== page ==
Making Sense of How an Individual on the Autism Spectrum Communicates

by Karen Savlov

Getting one’s needs met and to exist happily in one’s family, community and beyond is dependent on the ability to communicate. As non-autistic individuals we can use ourselves to communicate our needs and express our feelings. The individual with autism depending on his functioning level, has anywhere from extremely limited (nonexistent in some) to some ability to ask for his needs to be met. Some people with autism seem to communicate by persevering on a topic that seems to not relate at all to whatever the topic might be. For example, one child may become fixated on televisions and only be able to talk about this subject, no matter what else is being discussed. It is not unusual for individuals with autism to seem to come out of “left field” with what they might say. For example, the topic may be going to the grocery store and what will be bought at the store. The child may say, “you are pretty.”

There are also individuals who are nonverbal, those who use echolalia and still others that can only express their needs by reversing their pronouns. When they want a cookie to eat, instead of saying “I want a cookie,” the child may say, “you want a cookie.”

Let’s make sense of what is going on. It is my opinion that a person with autism has not had the benefit of a completed attachment, lacks the ability to use him/herself in relationship to others and is also in a state of dissociation which causes varying degrees of consciousness and awareness. This incomplete attachment compromises the child’s ability to have relationships and to communicate. Let me explain how these different elements contribute to not only problems in communicating, but also relating to others.

It is important to remember that the individual with autism wants to communicate and in fact is always communicating about himself even though he may be nonverbal, echolalic or reversing pronouns. He is like any human being in that he has a need to communicate. Unfortunately, because he has had an incomplete attachment, he cannot identify his feelings, which are dissociated, and therefore cannot use those feelings to express his needs. In other words, he has not developed to a level where he has self-agency. This means he literally cannot ask for anything for his own benefit. This is not a physical problem, but instead a developmental problem that can change over time.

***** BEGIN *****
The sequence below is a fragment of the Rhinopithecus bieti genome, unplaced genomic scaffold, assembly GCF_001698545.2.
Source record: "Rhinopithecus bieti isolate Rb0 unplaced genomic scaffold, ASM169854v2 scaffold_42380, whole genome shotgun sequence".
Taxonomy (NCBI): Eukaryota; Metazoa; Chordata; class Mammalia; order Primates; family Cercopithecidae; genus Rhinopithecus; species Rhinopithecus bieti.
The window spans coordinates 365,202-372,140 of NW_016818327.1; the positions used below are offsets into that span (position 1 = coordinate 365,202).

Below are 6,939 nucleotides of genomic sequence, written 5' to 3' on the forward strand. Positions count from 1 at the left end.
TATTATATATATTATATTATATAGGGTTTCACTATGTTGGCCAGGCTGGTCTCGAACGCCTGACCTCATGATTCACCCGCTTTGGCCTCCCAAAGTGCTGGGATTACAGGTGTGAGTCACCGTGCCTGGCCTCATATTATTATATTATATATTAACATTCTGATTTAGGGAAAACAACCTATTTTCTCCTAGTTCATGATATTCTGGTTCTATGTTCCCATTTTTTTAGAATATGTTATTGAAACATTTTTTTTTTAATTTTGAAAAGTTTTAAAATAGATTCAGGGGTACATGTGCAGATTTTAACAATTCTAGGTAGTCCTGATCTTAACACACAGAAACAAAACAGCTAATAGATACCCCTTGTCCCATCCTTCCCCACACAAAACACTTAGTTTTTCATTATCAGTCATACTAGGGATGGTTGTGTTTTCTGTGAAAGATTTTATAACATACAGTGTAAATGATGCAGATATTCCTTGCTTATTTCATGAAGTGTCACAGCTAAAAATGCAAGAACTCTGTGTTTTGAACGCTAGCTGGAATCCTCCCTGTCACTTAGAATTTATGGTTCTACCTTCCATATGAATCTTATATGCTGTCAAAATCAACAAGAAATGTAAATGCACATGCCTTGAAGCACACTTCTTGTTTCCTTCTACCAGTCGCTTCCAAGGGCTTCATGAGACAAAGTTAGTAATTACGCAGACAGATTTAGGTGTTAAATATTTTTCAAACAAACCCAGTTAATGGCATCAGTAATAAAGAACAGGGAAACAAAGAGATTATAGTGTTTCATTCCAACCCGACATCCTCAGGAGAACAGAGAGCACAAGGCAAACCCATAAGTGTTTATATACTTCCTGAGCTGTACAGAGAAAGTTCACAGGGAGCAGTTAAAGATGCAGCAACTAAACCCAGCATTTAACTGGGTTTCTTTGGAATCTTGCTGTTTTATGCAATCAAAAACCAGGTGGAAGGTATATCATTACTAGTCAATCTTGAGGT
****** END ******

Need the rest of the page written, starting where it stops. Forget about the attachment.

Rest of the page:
It is my opinion, that what one sees with the nonverbal child with autism is the reverse of what one sees with a typical child. I call this phenomenon Inside out, upside down. In other words, the unconscious part of the child is on the outside and the conscious part is in the inside. That is why some nonverbal children with autism seem out of control and low functioning, but with the use of a computer can communicate beautifully in writing. This is a very good example of the split or dissociation of the self. Most people are unfamiliar with seeing the unconscious. Because most people are unfamiliar with the workings of the unconscious, individuals with autism are constantly misunderstood.

The phenomenon of echolalia is also something that can be understood. One first needs to remember that the child with autism has minimal and varying (depending on their functioning level) ability to use himself in relationship to others. Also it is important to remember that an incomplete attachment precludes one from being able to use one’s self. Thus echolalia is the result of not being able to use one’s self. The child only has access to what they hear. They may hear “do you want a cookie?” Developmentally all the child can do is mimic the other person. There is no awareness and ability to use the self in response to the other. Thus the end result is a repetition of what the child heard.